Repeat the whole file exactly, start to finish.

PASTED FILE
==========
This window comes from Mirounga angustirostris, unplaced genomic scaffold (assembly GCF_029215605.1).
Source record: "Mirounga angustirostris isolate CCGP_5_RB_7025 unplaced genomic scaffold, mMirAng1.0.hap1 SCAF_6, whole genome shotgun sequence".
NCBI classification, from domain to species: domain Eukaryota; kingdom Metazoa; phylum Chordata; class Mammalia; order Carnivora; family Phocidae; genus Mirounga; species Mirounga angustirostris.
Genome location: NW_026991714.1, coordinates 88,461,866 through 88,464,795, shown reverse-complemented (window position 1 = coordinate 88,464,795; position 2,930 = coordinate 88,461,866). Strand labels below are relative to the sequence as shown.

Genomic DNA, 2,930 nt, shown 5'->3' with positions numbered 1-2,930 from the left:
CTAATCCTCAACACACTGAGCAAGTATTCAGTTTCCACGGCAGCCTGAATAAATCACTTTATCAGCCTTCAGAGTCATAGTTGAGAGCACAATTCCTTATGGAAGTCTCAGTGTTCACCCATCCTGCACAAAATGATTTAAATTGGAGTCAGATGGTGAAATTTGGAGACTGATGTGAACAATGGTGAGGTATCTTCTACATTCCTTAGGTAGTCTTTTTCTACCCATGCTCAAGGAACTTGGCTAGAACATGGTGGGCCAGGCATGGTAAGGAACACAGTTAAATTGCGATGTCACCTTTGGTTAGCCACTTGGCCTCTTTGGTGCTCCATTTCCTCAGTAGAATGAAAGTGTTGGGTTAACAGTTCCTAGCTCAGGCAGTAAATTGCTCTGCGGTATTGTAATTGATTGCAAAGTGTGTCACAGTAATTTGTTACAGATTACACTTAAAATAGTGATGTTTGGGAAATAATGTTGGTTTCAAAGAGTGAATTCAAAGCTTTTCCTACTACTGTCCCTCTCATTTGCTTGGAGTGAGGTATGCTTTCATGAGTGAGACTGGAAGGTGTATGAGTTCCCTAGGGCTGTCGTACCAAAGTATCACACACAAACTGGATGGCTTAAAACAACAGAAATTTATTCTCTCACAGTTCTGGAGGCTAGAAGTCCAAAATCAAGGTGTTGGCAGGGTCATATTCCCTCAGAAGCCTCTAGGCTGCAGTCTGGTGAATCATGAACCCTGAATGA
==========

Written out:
This window comes from Mirounga angustirostris, unplaced genomic scaffold (assembly GCF_029215605.1).
Source record: "Mirounga angustirostris isolate CCGP_5_RB_7025 unplaced genomic scaffold, mMirAng1.0.hap1 SCAF_6, whole genome shotgun sequence".
NCBI classification, from domain to species: domain Eukaryota; kingdom Metazoa; phylum Chordata; class Mammalia; order Carnivora; family Phocidae; genus Mirounga; species Mirounga angustirostris.
Genome location: NW_026991714.1, coordinates 88,461,866 through 88,464,795, shown reverse-complemented (window position 1 = coordinate 88,464,795; position 2,930 = coordinate 88,461,866). Strand labels below are relative to the sequence as shown.

Genomic DNA, 2,930 nt, shown 5'->3' with positions numbered 1-2,930 from the left:
CTAATCCTCAACACACTGAGCAAGTATTCAGTTTCCACGGCAGCCTGAATAAATCACTTTATCAGCCTTCAGAGTCATAGTTGAGAGCACAATTCCTTATGGAAGTCTCAGTGTTCACCCATCCTGCACAAAATGATTTAAATTGGAGTCAGATGGTGAAATTTGGAGACTGATGTGAACAATGGTGAGGTATCTTCTACATTCCTTAGGTAGTCTTTTTCTACCCATGCTCAAGGAACTTGGCTAGAACATGGTGGGCCAGGCATGGTAAGGAACACAGTTAAATTGCGATGTCACCTTTGGTTAGCCACTTGGCCTCTTTGGTGCTCCATTTCCTCAGTAGAATGAAAGTGTTGGGTTAACAGTTCCTAGCTCAGGCAGTAAATTGCTCTGCGGTATTGTAATTGATTGCAAAGTGTGTCACAGTAATTTGTTACAGATTACACTTAAAATAGTGATGTTTGGGAAATAATGTTGGTTTCAAAGAGTGAATTCAAAGCTTTTCCTACTACTGTCCCTCTCATTTGCTTGGAGTGAGGTATGCTTTCATGAGTGAGACTGGAAGGTGTATGAGTTCCCTAGGGCTGTCGTACCAAAGTATCACACACAAACTGGATGGCTTAAAACAACAGAAATTTATTCTCTCACAGTTCTGGAGGCTAGAAGTCCAAAATCAAGGTGTTGGCAGGGTCATATTCCCTCAGAAGCCTCTAGGCTGCAGTCTGGTGAATCATGAACCCTGAATGA